Welcome to my blog. I write about fitting in, sticking out, and missing the motherland as a serial foreigner.

Other stuff we did in Sri Lanka

We went to church. The girls made me come with them to Primary (they sometimes hate it when mom and dad throw them into weird social situations in foreign countries) but I was happy to be there. I just sat in the back and smiled. There was one other American girl there - can you believe it? Also, can you believe that she lives directly across the street - not 25 meters - away from the hotel we were staying in? We went to her house for Easter dinner that night. The missionaries were there, too. It has been a long time since I've seen missionaries and it was fun to share a meal with them. They're Sri Lankan. They ate with their hands. But they spoke perfect young-American-man English thanks to the American companions they had in the Philippines.

We played at the beach and drew quite the crowd. These people just stood there and watched our kids play. Sterling had his own audience a little ways away.

We visited the Isurumuniya rock temple, with its accompanying stupa. You can't wear your shoes in these holy places and aye caramba, was the ground hot! I'm so glad I happened to read in passing the advice to bring socks with you to the sites. That saved us blisters on the bottom of our feet.

I keep looking at this picture and thinking it must be fake, but it isn't. I was there. I walked a mile in stocking feet to see it. It's Ruwanwelisseya Dagoba.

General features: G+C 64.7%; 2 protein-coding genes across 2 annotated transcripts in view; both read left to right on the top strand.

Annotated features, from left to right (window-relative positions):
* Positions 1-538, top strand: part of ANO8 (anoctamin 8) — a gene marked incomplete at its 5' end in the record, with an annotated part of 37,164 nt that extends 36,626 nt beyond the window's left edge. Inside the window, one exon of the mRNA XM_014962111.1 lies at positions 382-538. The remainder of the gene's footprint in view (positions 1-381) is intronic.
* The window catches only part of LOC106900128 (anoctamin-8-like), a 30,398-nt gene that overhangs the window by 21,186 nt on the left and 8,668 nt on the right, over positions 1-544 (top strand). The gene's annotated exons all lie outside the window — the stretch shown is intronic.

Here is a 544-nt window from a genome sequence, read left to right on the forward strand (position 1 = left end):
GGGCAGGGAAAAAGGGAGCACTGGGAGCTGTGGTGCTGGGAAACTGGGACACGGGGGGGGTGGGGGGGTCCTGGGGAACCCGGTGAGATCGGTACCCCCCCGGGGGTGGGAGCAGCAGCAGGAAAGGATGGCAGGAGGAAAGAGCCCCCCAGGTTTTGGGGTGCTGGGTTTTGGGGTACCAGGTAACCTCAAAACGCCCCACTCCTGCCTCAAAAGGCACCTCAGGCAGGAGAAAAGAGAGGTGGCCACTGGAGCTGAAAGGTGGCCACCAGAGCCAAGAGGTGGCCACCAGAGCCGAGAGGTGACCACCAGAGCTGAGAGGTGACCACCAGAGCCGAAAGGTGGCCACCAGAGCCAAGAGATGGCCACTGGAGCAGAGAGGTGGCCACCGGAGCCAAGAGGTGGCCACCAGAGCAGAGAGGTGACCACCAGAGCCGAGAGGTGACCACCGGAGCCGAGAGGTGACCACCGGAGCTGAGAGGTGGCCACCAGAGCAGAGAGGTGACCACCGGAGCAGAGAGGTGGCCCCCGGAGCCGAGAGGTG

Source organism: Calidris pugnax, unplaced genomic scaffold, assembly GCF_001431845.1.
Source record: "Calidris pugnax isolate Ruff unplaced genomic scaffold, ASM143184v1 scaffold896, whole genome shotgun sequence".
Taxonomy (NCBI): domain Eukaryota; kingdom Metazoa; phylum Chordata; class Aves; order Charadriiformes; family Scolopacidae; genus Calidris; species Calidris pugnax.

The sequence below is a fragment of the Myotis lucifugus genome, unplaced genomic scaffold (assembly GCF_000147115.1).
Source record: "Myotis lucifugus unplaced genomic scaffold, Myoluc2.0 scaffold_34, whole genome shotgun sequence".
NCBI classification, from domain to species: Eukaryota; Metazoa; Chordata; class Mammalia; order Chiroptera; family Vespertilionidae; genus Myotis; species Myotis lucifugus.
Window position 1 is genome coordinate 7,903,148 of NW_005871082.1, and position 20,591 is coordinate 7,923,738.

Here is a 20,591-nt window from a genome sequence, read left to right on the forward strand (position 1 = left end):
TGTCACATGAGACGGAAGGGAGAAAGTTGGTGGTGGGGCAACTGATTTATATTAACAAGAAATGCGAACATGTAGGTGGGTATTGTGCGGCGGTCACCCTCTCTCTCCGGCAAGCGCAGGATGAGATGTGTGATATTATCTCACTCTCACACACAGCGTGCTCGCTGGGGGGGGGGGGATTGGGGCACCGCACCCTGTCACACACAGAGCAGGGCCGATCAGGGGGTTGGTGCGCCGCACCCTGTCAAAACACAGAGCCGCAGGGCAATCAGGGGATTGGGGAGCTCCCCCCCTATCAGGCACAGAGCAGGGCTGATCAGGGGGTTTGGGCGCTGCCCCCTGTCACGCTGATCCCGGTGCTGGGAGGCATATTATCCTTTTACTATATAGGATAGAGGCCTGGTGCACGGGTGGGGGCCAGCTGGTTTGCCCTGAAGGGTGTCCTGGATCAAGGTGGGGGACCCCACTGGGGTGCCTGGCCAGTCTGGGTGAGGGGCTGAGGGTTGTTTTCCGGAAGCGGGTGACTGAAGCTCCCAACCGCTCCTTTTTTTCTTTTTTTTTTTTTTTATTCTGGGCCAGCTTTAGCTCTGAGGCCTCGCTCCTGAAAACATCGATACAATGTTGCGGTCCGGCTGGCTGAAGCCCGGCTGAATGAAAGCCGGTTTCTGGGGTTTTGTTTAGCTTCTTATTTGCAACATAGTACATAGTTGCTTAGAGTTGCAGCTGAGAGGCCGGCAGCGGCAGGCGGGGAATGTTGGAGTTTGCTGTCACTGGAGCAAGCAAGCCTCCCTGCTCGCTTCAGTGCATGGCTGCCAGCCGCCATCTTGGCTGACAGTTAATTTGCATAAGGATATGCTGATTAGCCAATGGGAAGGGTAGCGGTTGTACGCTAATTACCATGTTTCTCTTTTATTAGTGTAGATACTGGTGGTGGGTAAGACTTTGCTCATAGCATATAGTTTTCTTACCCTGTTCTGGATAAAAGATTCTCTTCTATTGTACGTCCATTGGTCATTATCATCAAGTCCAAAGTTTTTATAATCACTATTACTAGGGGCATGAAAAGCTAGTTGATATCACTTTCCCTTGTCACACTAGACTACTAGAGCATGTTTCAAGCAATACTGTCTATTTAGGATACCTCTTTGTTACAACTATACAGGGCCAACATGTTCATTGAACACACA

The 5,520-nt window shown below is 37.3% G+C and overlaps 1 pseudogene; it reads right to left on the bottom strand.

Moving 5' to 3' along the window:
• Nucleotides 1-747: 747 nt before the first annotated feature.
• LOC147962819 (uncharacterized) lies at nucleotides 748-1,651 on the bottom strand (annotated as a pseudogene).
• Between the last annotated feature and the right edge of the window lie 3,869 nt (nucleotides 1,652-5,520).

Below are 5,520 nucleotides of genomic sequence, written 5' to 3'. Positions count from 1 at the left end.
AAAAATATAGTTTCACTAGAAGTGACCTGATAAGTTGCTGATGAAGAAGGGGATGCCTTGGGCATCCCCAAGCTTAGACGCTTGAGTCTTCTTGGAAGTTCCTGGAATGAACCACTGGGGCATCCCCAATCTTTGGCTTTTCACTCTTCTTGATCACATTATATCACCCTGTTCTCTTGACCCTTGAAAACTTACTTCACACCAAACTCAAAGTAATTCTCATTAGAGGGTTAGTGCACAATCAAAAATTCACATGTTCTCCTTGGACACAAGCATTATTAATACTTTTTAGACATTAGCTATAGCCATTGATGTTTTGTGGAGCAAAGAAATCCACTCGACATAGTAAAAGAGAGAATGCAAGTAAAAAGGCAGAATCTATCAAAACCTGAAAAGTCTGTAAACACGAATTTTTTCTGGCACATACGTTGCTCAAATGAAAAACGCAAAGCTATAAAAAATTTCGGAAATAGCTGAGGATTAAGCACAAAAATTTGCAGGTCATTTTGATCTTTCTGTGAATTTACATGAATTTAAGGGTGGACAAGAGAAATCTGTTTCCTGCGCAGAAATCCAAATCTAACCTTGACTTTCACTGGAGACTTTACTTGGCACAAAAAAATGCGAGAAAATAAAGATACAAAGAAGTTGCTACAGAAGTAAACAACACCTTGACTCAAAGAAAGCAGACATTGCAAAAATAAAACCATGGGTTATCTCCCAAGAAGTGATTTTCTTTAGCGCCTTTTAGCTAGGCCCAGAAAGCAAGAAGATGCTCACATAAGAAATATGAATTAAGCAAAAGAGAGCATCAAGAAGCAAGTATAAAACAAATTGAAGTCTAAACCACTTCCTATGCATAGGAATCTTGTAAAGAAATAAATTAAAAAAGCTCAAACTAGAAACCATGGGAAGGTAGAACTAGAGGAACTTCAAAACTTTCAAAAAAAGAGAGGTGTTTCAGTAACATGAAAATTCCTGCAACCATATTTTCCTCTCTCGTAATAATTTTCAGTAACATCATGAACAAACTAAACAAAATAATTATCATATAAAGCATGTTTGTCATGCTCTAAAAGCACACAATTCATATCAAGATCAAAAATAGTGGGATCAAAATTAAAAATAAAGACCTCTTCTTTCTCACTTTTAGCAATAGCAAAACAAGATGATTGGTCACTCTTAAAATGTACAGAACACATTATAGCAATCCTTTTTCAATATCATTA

I wasn't brave enough to take an obvious photo, though I don't think they would have minded - these pilgrims (?) were all dressed up and carrying a new sash to the stupa to wrap around it. I really wish I understood these things (this religion - Buddhism) more.

We admired another stupa (Jethawanarayama) from afar, since the admission ticket was steep and we wanted to get to Mihintale.

We rode an elephant. The kids were sometimes terrified, sometimes thrilled. Sterling and Jeremy got off after about 15 minutes because baby was just too nervous. Magdalena fed the elephant some bananas. It was fun, but not as amazing as I thought it would be.

I took this picture of Sterling outside our elephant hotel and it is one of my favorites.

We rode a tuk-tuk to our driver's house (like, our driver was home with the van, but he knew our kids wanted to ride a tuk-tuk, so he sent his friend to pick us up in one. Awesome). Magdalena got in that thing like it was what she's been waiting for her whole life.

We hung out at our driver's house for a while and ate some food. The girls got to see how Sri Lankan kids live.

Somebody (or two) could not get enough of the elephants. It was pretty special.

We went to the beach again. I think these were Sterling's happiest moments. Finally not confined in a van or being kept from jumping off ledges into elephant-infested waters.

Two notes, without pictures:

On the airplane on the way home, a monk (in one of those gorgeous saffron-orange robes) sat down in the seat in front of me. He turned around and greeted Sterling with a handshake. Probably the coolest thing to happen to Sterling in his lifetime.

Also on the airplane, as people were boarding, a little girl walked by our row and saw Miriam and Magdalena dressed in matching outfits (I do this for convenience when traveling so they're easier to keep track of). She got the most delighted look on her face and exclaimed, "What?!?!?! TWINS!!!!!" We've been quoting her all week. And no, I didn't have the heart to correct her (she'd moved on down the aisle anyway).

April 17th, outsourced

Hotels in Sri Lanka